Author: Tanuj Kumar

Did climate change cause these hurricanes?

Tropical cyclones, climatology, and capitalism In the past few weeks, the damage resulting from Hurricane Harvey and Hurricane Irma have been dominating headlines. Harvey was the first, moving along the south Caribbean before taking a turn by the Yucatan Peninsula and then becoming a Category 4 before making landfall in southern Texas. It was the first hurricane to do so since Wilma in 2005. What came after was the absolute decimation compounded by what is best described as solidarity interlaced with a deep lack of empathy. As record-breaking levels of hurricane rains flooded Houston, local residents and helpers from...

Read More

The science of studying

The science of studying Tanuj Ashwin Kumar School will soon be in full swing! As is part of the usual first-year rituals, you are about to cast yourself into a new university life with a fresh outlook on things—even if you might still be a little confused about yourself and your future. One thing’s for sure though; you  want to make sure you can jump into your course work with enough verve and vigour that you’ll be able to balance everything elegantly while having enough weird school stories to tell your friends. But you may be faced with a...

Read More

A brief review of 2016’s major scientific leaps

As this volume of The Strand comes to an end, let’s recap some of the biggest scientific events in the tumultuous year of 2016.   GRAVITATIONAL WAVES   Perhaps the biggest news out of physics in 2016, the Laser Interferometer Gravitational-Wave Observatory’s (LIGO for short) discovery of gravitational waves put to rest a 100-year old hypothesis from Einstein’s time and confirmed particular theories about the structure of space-time, and supplemented Einstein’s existing theory of general relativity. There were in fact two recorded measurements within close time spans of each other, but the initial LIGO measurement from the merging of two black holes is the most well known.   PROXIMA CENTAURI’S POTENTIALLY HABITABLE PLANET  A startling next-door neighbour, and a welcomed source of jokes to act as a potential respite from the political mess that was late 2016, the discovery of Proxima Centauri B as lying within the habitable zone of the closest star to our Sun marked debates and discussion of what the planet might look like, how habitable it could be, and whether or not we could actually visit—or at least send robotic probes there—within our lifetimes. Above all, it showed that, ultimately, the amount of habitable worlds in our galaxy alone appears to be so numerous as to have one right next door to us.   CARBON DIOXIDE STORED AS STONE  The unique geological and geothermic conditions of Iceland allow it to be a hotbed of experimental energy-based efforts, the latest of...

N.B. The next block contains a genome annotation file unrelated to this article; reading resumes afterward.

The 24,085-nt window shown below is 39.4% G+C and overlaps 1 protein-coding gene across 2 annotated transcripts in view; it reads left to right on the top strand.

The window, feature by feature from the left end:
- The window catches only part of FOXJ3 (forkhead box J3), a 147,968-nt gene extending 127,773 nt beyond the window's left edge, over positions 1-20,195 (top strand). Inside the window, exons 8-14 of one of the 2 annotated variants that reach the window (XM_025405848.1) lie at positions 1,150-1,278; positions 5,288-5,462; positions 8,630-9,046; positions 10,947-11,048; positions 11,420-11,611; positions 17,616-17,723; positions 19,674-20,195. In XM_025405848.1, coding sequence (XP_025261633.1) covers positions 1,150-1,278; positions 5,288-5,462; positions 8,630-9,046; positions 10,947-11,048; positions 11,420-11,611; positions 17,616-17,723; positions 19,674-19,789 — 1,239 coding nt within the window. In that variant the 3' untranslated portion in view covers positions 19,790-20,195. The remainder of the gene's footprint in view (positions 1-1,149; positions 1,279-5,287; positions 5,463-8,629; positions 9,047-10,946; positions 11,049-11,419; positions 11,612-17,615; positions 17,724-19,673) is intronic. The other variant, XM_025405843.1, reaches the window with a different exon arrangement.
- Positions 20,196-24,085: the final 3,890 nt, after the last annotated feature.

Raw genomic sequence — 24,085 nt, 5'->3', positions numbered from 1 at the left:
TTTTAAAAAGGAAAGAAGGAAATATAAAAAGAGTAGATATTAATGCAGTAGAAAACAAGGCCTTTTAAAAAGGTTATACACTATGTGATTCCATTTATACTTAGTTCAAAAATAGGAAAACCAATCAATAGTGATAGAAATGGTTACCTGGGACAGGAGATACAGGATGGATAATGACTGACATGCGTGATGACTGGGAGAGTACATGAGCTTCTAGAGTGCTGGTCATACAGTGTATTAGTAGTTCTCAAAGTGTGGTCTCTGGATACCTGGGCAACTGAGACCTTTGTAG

Read More
  • 1
  • 2